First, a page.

The Art of Random Cityscapes in MakeCode for Minecraft

 

This MakeCode for Minecraft program is called “Cityscape.” Zillions of cityscapes can be generated by customizing input parameters. A few cityscapes generated by t he program are shown in this blog post.
tall city

ice city.png

dark down

Idea

I had the idea for generating random cityscapes as I was developing The Art of Random Walks in MakeCode for Minecraft.  Essentially, the idea was that instead of placing blocks at each random step, the program would place a building built with a random block with random height, width and depth (depth here means how far back). The program would then move to another  location a random distance from the prior building. It would then place another building, and so on, until the specified number of buildings were placed. The random selections would all be within player specified limits. Optionally, the program would place “ground” of a player-specified block within a rectangle around the city.

city 200 bldg

Customizing Cityscape

Cityscape’s has many options. Such flexibility is marvelous for an experienced player, but can be confusing for a first timer. This is a challenge frequently faced  by software designers. In this case, the solution was to have a default for every option so that a player need only type “city” in the command window to generate a beautiful, probably unique, cityscape. Typing “city” again, generates another city that likely will appear very different from the first, and so on, until the player decides that something a little different would be nice — time to start exploring the options.

Cityscape’s options are specified as follows:

  1. As the values of the parameters in the functions “default_params” and “custom_params.”
  2. As the three arguments to the on-chat “city” command, which starts the program.
  3. As the blocks specified in the block arrays.

Default and Custom Parameter Functions.

Both the default and custom parameter values, which are set in their respective functions,  can be changed.  I suggest having the values in “default_params” be the ones you use most often and the params in “custom_params” be experimental. I also save sets of favorite values by copying them to a scratch area of the program so that I can drag them in and out of the parameter functions.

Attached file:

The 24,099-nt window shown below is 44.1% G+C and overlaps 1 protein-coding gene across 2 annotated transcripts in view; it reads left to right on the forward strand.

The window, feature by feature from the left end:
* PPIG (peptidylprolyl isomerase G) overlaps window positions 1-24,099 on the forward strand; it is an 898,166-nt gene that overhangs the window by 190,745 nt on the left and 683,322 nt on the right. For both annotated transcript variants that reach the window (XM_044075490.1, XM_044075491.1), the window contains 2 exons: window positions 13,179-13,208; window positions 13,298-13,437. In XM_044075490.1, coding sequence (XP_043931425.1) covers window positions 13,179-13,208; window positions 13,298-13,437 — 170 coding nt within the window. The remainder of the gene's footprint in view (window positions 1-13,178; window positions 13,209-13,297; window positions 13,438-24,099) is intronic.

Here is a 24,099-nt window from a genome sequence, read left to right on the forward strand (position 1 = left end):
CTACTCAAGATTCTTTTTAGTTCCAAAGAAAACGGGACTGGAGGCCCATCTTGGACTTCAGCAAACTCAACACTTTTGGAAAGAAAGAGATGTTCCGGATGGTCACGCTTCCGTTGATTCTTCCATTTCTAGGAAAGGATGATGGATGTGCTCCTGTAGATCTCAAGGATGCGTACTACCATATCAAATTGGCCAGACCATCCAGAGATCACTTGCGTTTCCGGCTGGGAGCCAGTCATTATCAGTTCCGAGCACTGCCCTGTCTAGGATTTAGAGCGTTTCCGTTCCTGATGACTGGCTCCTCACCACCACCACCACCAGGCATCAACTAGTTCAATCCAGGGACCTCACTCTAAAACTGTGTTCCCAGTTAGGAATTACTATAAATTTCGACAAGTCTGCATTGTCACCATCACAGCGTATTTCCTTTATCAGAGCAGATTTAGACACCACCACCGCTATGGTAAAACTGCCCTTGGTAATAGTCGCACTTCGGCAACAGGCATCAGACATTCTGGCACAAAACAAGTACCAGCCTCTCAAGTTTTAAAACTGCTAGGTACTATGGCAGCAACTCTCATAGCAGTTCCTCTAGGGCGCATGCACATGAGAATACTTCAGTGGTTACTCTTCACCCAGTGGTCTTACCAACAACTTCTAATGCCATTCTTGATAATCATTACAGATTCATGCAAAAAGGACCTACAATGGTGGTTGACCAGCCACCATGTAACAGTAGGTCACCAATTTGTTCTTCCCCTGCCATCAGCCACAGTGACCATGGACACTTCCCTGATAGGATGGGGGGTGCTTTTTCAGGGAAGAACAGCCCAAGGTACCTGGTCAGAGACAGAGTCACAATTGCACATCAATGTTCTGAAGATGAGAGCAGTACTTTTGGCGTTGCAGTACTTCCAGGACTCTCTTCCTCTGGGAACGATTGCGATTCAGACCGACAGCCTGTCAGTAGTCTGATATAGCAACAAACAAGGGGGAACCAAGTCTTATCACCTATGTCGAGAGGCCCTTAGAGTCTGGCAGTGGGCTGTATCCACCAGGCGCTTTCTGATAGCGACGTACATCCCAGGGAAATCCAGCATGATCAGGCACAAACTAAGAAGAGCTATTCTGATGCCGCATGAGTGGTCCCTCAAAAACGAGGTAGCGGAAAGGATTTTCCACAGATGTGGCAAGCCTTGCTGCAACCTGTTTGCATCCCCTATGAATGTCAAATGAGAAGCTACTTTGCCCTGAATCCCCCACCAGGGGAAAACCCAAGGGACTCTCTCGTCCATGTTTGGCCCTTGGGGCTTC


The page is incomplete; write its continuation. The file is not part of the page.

Cityscape parameters include the following (in the order shown in the param functions):

  • the number of buildings
  • the block array to be used for buildings
  • whether or not to do a compass
  • the ground block to be used in the rectangle surrounding the city
  • the block to be used under the ground block. This is useful if a glass block is used for the ground.
  • foundation block to be used under each building. This is replaced if a new ground is laid.
  • whether a random block is to be used for the ground
  • whether all buildings are to be cubes
  • lower and upper limits for building height
  • lower and upper limits for building width
  • lower and upper limits for building depth (how far back)
  • the maximum distance from one building to another

parms code.png

In the left cityscape below,  all dimensions are set to 1 with a move range of 3. This cityscape illustrates the random walk from the origin, which is indicated by the clear glass block above the lower right TNT block. The right cityscape below has a move range of 0, which means all buildings, which have varying dimensions,  are  built in the same place.

A Function to Verify Parameters

The function “verify_params” checks the parameters for correct values. If one is wrong, for example, a negative value for width, the program will say a message and stop. The last verification in the routine is to check whether the fill command volume limit of 32,768 will be exceeded for any building. This is done by calculating the largest possible volume,  which is calculated as the product of the three variables height limit, width limit  and depth limit.